The Impact of Cross-Cultural Factors on Heavy Engineering Projects: Case Kenya and UK

The Impact of Cross-Cultural Factors on Heavy Engineering Projects: Case Kenya and UK

Edward Godfrey Ochieng (School of the Built Environment, Liverpool John Moores University, Liverpool, UK), Andrew David Freeman Price (Department of Civil and Building Engineering, Loughborough University, Leicestershire, UK), Ximing Ruan (Bristol Business School, University of the West of England, Bristol, UK), Yassine Melaine (School of the Built Environment, Liverpool John Moores University, Liverpool, UK) and Charles Egbu (School of the Built Environment, University of Salford, Salford, UK)
DOI: 10.4018/jitpm.2013070101
OnDemand PDF Download:
$30.00
List Price: $37.50

Abstract

Managing in today’s environment provides many challenges and project teams are frequently confronted with situations which challenge the traditional ways projects have been managed. Project success is dependent upon the effective management of people and at the heart of this process is client leadership. Terms such as responsive project manager, issue resolution and value criteria are increasing in popularity, however, dealing with the mutual inconsistency these three terms provides a challenge to most of today’s multinational construction organizations. In spite of recent extensive research, there has been little consideration given to how to classify success factors that influence cross-cultural project team performance. The reported research employed both in-depth interviews and postal questionnaires methodologies to capture the relevant experiences of senior managers in Kenya and the UK. The results were grouped under three major headings: (i) monitoring project team performance; (ii) achieving team goals; and (iii) maintaining team affiliations. The project leaders agreed that successful cross-cultural project team performance can be achieved by creating an effective integrated cross-cultural construction team. The findings accentuates a need for future research into project success factors to investigate the experiences of virtual project leaders and the difficulties faced in realizing effective project team performance.
Article Preview

Introduction

The link between project management and the development of construction projects in organizations already have been analyzed (Betts & Lansley 1995; Chen & Chen 2007; Crawford, 2002; Evaristo and Fenema 1999; Ng et al., 2009; Yng Ling et al., 2009; Wang and Huang 2006). However, these analyses do not relate to the presentation and discussions of research data specifically obtained from Kenya, but tend to be based on an interpretation of the reasons for the success and failure of construction in Kenya. From the reviewed literature, it emerged that project performance can be illustrated in two key ways (Khang and Moe 2008; Dvir et al., 1998; Nguyen et al., 2004). Firstly, models, which help organizations provide effective project management performance can lead to positive results regardless of the success or otherwise of the project being managed. Secondly, success factors of project management performance may influence the overall outcome of a project. As project environments have become more demanding and complex, the need for better project management techniques have increased as well.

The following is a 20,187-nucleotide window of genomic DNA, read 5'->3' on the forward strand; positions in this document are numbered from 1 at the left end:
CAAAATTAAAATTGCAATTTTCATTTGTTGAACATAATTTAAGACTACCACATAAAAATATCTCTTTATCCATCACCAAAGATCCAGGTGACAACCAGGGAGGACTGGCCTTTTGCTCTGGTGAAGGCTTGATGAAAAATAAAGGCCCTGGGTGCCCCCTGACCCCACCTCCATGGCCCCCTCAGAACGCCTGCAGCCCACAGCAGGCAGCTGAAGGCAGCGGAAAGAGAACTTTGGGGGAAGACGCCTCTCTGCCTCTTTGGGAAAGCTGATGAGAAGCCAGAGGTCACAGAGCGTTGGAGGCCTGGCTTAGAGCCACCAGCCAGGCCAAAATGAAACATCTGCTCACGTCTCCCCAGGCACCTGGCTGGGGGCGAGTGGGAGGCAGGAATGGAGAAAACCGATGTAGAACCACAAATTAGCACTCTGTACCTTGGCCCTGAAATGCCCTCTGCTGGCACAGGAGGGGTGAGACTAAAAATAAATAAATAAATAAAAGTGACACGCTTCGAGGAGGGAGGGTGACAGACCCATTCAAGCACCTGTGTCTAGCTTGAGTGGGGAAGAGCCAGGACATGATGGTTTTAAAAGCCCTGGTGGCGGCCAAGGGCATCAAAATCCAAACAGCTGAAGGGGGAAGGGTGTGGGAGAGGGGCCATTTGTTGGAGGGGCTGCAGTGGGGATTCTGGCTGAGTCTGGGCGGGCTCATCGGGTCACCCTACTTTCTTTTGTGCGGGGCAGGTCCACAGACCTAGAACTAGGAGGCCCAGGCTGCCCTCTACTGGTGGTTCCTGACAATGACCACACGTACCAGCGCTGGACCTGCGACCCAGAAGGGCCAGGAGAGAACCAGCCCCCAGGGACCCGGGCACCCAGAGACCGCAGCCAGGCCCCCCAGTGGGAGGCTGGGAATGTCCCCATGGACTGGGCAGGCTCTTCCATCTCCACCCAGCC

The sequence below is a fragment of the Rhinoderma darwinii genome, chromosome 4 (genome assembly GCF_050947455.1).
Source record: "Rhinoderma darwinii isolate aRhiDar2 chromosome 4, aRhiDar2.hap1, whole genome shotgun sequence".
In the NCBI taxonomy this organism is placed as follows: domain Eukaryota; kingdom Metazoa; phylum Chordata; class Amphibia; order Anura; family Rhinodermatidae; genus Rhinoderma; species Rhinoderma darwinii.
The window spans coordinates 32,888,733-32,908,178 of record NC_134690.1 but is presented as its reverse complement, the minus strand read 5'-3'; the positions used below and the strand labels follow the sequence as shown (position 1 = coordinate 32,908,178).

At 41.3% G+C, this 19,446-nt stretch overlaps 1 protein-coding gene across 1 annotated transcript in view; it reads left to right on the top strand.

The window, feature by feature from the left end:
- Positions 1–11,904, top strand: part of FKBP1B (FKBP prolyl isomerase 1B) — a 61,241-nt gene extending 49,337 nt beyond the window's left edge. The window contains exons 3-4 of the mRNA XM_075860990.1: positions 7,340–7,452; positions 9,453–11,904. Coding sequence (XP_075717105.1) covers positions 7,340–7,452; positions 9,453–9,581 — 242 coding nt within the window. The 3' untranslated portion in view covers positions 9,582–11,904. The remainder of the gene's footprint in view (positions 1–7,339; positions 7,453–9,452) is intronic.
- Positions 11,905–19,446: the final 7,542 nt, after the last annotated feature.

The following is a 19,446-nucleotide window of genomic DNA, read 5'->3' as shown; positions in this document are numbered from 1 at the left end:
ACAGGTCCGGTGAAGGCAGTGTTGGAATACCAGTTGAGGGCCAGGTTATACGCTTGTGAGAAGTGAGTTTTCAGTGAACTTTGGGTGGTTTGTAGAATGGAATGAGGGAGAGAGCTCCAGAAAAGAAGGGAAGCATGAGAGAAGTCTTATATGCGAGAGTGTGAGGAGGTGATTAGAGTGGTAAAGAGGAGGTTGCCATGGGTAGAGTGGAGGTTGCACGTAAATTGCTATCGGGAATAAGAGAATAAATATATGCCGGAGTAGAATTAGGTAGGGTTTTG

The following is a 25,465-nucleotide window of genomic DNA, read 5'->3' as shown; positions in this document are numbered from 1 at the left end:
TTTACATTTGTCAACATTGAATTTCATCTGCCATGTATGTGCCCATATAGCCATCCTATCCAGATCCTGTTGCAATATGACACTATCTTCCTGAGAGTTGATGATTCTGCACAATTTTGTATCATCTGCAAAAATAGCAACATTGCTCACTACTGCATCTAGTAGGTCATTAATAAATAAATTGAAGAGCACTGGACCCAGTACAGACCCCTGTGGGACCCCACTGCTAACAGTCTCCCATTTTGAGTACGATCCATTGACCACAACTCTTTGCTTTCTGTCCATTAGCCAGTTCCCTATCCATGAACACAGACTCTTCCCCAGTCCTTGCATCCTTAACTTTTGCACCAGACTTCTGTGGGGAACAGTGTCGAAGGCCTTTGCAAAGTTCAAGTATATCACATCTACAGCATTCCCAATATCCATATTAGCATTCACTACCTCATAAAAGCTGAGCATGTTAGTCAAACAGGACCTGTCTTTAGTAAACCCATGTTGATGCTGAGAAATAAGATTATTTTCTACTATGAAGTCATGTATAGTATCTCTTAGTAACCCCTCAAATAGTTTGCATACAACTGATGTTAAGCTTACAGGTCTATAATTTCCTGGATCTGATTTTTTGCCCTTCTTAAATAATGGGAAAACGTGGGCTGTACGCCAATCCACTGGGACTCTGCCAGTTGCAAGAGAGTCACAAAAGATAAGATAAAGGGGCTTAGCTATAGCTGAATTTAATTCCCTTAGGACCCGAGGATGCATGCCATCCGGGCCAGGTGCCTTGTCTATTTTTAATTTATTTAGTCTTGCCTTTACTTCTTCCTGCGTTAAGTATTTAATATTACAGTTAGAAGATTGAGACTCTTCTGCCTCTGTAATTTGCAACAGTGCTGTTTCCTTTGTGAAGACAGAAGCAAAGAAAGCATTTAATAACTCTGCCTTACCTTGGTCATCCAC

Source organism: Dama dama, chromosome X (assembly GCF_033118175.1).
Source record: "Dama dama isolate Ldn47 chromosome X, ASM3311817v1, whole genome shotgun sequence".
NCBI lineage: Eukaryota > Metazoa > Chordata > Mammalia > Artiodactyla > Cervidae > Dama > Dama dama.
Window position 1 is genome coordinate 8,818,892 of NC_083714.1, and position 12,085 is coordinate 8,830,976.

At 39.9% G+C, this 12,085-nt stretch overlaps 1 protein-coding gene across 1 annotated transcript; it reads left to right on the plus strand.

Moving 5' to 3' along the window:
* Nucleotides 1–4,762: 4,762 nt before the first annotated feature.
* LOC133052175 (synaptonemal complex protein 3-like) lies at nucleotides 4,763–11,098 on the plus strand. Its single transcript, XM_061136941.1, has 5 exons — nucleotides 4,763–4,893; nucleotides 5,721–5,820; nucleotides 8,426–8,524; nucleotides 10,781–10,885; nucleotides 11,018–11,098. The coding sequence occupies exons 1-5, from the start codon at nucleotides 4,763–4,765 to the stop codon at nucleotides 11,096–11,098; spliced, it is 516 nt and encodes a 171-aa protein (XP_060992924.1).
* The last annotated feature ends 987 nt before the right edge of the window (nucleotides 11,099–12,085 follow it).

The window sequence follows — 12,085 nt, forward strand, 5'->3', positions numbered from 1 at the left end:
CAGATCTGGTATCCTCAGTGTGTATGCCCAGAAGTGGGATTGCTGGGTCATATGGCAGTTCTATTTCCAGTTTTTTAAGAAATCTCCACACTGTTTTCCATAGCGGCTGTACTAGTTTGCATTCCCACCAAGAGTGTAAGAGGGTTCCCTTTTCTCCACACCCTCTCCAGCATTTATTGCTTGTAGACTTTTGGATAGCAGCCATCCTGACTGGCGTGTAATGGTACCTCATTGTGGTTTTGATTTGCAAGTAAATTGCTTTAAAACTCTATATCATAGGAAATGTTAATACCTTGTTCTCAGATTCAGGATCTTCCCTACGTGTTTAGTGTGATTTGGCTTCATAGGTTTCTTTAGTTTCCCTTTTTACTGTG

As globalization advances at an ever-increasing rate, the amount of international or cross national construction activity is increasing. Large domestic and international organizations are continuing to establish overseas subsidiaries.

At the same time, any governments, particularly in developing countries, are seeking international aid in terms of project finance, technology and know-how, in order to maximize their development. Unfortunately, the inherent project complexity, uncertainty and dynamics of most construction projects can create excessive difficulties for even the best multinational construction organizations in developed and developing countries. It is widely accepted that a project is successful when finished on time, within a budget, in accordance with environmental and legal specifications, and to the client’s satisfaction (Ochieng 2008). One could therefore suggest that due to a number of factors such as resource accountability, cross-cultural team performance and project success need to improve, especially in heavy engineering construction projects.

As globalization advances at an ever-increasing rate, the amount of international or cross national construction activity is increasing. Large domestic and international organizations are continuing to establish overseas subsidiaries. At the same time, any governments, particularly in developing countries, are seeking international aid in terms of project finance, technology and know-how, in order to maximize their development. Unfortunately, the inherent project complexity, uncertainty and dynamics of most construction projects can create excessive difficulties for even the best multinational construction organizations in developed and developing countries. It is widely accepted that a project is successful when finished on time, within a budget, in accordance with environmental and legal specifications, and to the client’s satisfaction (Ochieng, 2008). One could therefore suggest that due to a number of factors such as resource accountability, cross-cultural team performance and project success need to improve, especially in heavy engineering construction projects.

Complete Article List

Search this Journal:
Reset
Open Access Articles: Forthcoming
Volume 9: 4 Issues (2018): 1 Released, 3 Forthcoming
Volume 8: 4 Issues (2017)
Volume 7: 4 Issues (2016)
Volume 6: 4 Issues (2015)
Volume 5: 4 Issues (2014)
Volume 4: 4 Issues (2013)
Volume 3: 4 Issues (2012)
Volume 2: 4 Issues (2011)
Volume 1: 4 Issues (2010)
View Complete Journal Contents Listing